Making sense in Montpelier?
Last year the Governor announced that a community based system of mental health care would replace the flood damaged Vermont State hospital. There would be a new, smaller hospital for acute care patients, and other facilities for care distributed around the state. The current spending plan apparently fails to fund three of the originally planned community facilities, so that the system will probably not have enough treatment capacity. This would compromise the health and safety of Vermonters, create difficulties for families and communities, and burden our emergency rooms with patients that do not belong there. That doesn't make sense.
Governor Shumlin is a devout supporter of renewable energy sources - going so far as to support mountain top industrial windmills that destroy ecosystems in the name of saving them from climate change. However, he has now proposed building two new state buildings for over $50 million without incorporating even solar panels on the rooftops. That doesn't make sense.
The Governor has proposed building a big new state office building in Waterbury to replace some of the buildings damaged by the Irene flooding. The new building will be in the flood plain but raised up on fill so that the occupied floors will be above the level of a 500 year flood. However, the new building appears also to be in what is called the "Fluvial Erosion Hazard" zone. This is the section of the Winooski River corridor in which significant erosion and channel cutting might occur during a high flow event. So that means in some future flood there is some small chance that the new building could be damaged by erosion of the filled embankment upon which it is built.
This Governor has asserted that we must all prepare for climate change and more extreme storms like Irene. Does it make sense to put a new building costing millions of dollars to Vermont taxpayers and U.S. taxpayers through FEMA in an area potentially subject to the kind of erosion that caused much of the Irene damage? Especially when the state has been urging towns to restrict development in the fluvial erosion hazard zones along rivers?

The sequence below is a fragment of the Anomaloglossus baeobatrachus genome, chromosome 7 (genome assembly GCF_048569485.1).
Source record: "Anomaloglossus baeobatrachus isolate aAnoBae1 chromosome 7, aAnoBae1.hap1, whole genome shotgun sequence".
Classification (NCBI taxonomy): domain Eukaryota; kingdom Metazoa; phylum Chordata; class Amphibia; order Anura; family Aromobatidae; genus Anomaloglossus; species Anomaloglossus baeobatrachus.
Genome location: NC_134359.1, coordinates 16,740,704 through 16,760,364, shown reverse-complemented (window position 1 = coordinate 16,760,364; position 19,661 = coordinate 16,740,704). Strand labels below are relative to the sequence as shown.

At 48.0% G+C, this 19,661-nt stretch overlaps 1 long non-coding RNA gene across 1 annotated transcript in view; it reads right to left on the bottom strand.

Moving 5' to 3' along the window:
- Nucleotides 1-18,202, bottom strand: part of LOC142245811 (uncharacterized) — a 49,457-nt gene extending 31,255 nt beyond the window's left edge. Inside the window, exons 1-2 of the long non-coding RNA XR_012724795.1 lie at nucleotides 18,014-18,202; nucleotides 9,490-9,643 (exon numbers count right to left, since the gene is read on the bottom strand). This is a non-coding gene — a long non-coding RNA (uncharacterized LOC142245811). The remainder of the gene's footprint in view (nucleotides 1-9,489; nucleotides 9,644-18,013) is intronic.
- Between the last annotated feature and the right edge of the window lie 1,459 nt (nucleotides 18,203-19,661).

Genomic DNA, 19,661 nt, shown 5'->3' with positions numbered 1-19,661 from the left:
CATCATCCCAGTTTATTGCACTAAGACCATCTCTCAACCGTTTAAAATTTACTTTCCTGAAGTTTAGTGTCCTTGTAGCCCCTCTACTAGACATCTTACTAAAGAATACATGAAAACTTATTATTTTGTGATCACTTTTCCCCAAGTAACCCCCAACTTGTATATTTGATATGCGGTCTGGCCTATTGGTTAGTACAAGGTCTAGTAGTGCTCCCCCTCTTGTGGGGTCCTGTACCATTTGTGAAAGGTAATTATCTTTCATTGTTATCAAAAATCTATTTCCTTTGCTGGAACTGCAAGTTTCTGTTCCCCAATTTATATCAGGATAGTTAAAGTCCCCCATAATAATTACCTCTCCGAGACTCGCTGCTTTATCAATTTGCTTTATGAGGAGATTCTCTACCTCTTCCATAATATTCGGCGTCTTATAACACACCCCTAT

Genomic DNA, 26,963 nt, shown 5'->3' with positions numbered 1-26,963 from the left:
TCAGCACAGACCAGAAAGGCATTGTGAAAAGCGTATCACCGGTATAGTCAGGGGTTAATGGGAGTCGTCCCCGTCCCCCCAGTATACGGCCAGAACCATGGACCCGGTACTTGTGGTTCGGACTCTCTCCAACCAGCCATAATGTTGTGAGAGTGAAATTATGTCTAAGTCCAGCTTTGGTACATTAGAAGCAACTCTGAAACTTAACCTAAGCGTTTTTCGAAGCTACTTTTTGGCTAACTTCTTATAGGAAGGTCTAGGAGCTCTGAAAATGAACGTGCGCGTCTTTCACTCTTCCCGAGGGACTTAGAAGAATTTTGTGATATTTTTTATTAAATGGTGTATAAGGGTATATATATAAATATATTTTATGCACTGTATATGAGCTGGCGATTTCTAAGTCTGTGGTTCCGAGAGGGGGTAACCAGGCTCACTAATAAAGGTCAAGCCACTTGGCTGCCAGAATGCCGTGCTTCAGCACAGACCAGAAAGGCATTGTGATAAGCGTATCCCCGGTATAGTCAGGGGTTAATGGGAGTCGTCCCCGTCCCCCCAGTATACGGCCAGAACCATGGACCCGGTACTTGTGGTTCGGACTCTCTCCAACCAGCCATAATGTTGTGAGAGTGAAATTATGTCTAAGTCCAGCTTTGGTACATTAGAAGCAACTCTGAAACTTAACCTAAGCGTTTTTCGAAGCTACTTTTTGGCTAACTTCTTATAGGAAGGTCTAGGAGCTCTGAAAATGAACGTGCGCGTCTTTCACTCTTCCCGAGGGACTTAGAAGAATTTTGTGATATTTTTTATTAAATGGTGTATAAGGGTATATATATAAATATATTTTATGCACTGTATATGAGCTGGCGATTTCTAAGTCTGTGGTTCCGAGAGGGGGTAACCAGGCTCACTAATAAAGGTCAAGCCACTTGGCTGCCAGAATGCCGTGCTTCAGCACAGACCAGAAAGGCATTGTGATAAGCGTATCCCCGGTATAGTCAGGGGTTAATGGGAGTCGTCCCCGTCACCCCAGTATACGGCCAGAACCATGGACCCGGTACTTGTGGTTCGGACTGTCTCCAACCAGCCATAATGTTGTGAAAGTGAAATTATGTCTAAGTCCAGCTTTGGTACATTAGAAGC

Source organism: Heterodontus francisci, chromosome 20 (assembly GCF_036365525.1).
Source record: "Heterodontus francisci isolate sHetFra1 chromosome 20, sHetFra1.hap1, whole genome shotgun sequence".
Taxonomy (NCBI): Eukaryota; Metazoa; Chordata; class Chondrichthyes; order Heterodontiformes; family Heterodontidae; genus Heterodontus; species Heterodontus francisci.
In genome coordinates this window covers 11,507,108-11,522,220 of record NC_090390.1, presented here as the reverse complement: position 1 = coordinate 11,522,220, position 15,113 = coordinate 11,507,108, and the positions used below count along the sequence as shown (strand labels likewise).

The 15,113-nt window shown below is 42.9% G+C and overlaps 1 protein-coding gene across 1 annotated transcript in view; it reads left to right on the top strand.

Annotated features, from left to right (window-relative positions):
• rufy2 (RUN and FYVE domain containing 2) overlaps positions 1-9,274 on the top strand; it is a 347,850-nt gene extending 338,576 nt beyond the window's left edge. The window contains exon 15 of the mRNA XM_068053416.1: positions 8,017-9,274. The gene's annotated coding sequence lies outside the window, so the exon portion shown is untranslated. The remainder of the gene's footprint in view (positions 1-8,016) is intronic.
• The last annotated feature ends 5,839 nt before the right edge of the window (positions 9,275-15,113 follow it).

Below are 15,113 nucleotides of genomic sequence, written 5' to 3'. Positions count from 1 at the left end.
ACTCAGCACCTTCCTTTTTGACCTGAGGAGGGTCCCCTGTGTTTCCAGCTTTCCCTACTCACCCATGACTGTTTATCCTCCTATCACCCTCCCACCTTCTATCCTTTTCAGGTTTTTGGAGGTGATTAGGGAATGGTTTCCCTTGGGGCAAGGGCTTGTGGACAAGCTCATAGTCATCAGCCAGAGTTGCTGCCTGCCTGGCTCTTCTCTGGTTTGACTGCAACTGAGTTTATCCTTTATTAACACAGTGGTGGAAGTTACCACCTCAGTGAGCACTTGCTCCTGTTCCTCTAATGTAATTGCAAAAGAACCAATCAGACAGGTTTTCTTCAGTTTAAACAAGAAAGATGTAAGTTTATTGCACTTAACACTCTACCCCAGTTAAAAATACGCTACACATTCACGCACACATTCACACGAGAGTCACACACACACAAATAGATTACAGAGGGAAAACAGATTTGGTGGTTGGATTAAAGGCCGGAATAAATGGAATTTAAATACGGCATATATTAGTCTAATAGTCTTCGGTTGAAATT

The Governor proposes to finance an expansion of subsidies for child care for some low income working Vermonters by reducing the Earned Income Tax Credit (EITC) that benefits all low income working Vermonters. That seems kind of contradictory.
In the Governor's plans needed funding for transportation to draw down federal funds for roads and bridges is raised by increasing the gas tax. This tax will now be a percent of the gas price, so that when gas prices rise, the resulting tax increase could intensify the burden of the price increase on Vermonters. That doesn't make sense to me.
I am unwilling to make such a lasting change in the gas tax or the EITC when we have not done any kind of overall reform of the entire tax system. I would defer the increase in child care subsidies to another year, and fund transportation by reducing other proposed initiatives.
Governor Shumlin has repeatedly sworn not to raise "broad based taxes." But his own personal definition of that term apparently excludes the gas tax, and even the property tax, which he is also proposing to raise. That doesn't make sense to me.
The Governor proposes but the Legislature disposes. I am not without hope that common sense will prevail, although it does sometimes seem that common sense is uncommon in Montpelier. I will be working to ensure that the Legislature fully funds the mental health system, invests in renewable energy on state buildings, pulls the Waterbury building back from the river, and funds transportation without unduly burdening Vermonters.
Cynthia Browning represents Arlington, Manchester, Sandgate, and Sunderland in the Vermont House. She can be reached at 802-375-9019 or email@example.com.
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